“Adults can't let Japan lose to other countries…Hope China and South Korea, who consider Japan as bad can change their minds and not tell lies in history textbooks…” Videos from the scandal-hit Moritomo Gakuen kindergarten’s pupils singing right-wing songs and first graders raising their arms in Nazi salutes have shocked many people.
Besides singing right-wing songs, the school’s students are required to recite the Imperial Rescript on Education – a 19th century edict requesting people to offer themselves courageously to the country and thus guard and maintain the prosperity of the Japanese empire when emergency arises.
Clearly not a typical school, Moritomo has made international headlines in recent months and embroiled the Japanese prime minister and his wife in a potentially career-threatening scandal. Formerly called the Abe Shinzo memorial primary school, what exactly are the links between the Japanese PM and this controversial school?
What links Japanese PM Shinzo Abe, his wife and Moritomo Gakuen?
Japanese Prime Minister Shinzo Abe (L) and his wife Akie at the Tokyo International Airport on February 29, 2017. /CFP Photo
Akie Abe, the former honorary principal of Moritomo Gakuen until announcing her resignation of the role on February 24, had visited what is now called Moritomo Gakuen’s Mizuho-no-kuni (“land of rice”) Elementary School in Toyonaka, Osaka prefecture several times. She publicly expressed support for the school, calling it “wonderful” and “remarkable,” and praising how it “fosters children to have pride in being Japanese.”
While the Abes may admire the school for its focus on nationalism, the links between the family and Moritomo go further beyond simple appreciation.
From Moritomo Gakuen to Nippon Kaigi
On the school’s website, it is billed as “Japan’s first and only Shinto elementary school.” It has an educational philosophy directed to “honoring the propriety of what it means to be a Japanese person, and nurturing patriotism and pride.”
Yasunori Kagoike, the head of Moritomo Gakuen, was also once head of the local Osaka division of Nippon Kaigi, one of Japan’s most influential nationalist organizations.
Nippon Kaigi, literally “Japan Conference,” is Japan's largest right wing organization but is officially a non-political body. With more than 38,000 members, Nippon Kaigi is a proponent of Shintoism, constitutional change in favor of bolstering the military, and an education system that first and foremost concentrates on patriotism.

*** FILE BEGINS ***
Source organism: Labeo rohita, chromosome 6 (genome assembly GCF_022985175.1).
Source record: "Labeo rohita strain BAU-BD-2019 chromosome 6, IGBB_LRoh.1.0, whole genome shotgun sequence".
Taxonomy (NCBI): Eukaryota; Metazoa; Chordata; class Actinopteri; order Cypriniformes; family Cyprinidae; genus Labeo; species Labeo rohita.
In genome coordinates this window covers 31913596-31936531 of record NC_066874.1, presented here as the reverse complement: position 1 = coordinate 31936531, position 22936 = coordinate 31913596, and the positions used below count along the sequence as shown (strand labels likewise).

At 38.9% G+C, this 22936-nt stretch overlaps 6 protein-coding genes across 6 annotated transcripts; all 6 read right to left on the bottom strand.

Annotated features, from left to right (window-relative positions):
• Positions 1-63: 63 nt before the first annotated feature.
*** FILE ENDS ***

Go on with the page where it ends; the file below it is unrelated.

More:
Abe himself is a special advisor to the parliamentary league of Nippon Kaigi, which has infiltrated Abe’s cabinet and pushed for constitutional reform and controversial moves such as high-level visits to the Yasukuni Shrine. The group has publicly questioned the Nanjing Massacre and other atrocities carried out in Japan’s history, and is a vocal opponent of feminism, LGBT issues and other aspects of liberal society.
When Abe returned to office in December 2012, 13 of the 19 Diet members belonged to Nippon Kaigi, increasing to 15 when Abe reshuffled the cabinet in September 2014.
With such a strong presence in the Diet, Nippon Kaigi is influential in the legislative and executive branches of the Japanese government through its affiliates. The Moritomo Gakuen school scandal has brought into the open the extent of that influence, and brings into question how much more influence Nippon Kaigi could have on government policy.
"Rising star” Tomomi Inada’s links to Moritomo Gakuen
The Moritomo Gakuen scandal, dubbed "the biggest political crisis Abe has faced" by international media and observers, is also a blow to Japan's Defense Minister Tomomi Inada, seen as "a rising star and protégée of Abe," according to a Financial Times profile of her.
Japanese Prime Minister Shinzo Abe (L) and Defense Minister Tomomi Inada (R) attend the graduation ceremony of the National Defense Academy in Yokosuka, Kanagawa prefecture on March 19, 2017. /CFP Photo
Inada had previously denied ever representing Moritomo Gakuen or giving it legal advice in her days as a lawyer, before she became a politician. However, she later withdrew the denial, saying she had in fact given the operator legal counsel and represented it in a trial after her links to the school operator were revealed.
Inada said at a press conference, and told the Diet, "Since there are court records (showing that I was there), my memory seems to have failed me."
Anger grew over her denial of those links and doubts grew over what else she may have to hide. Opposition lawmakers said she should resign for making a false testimony during a parliament session, an error that could not just be brushed off as a memory lapse.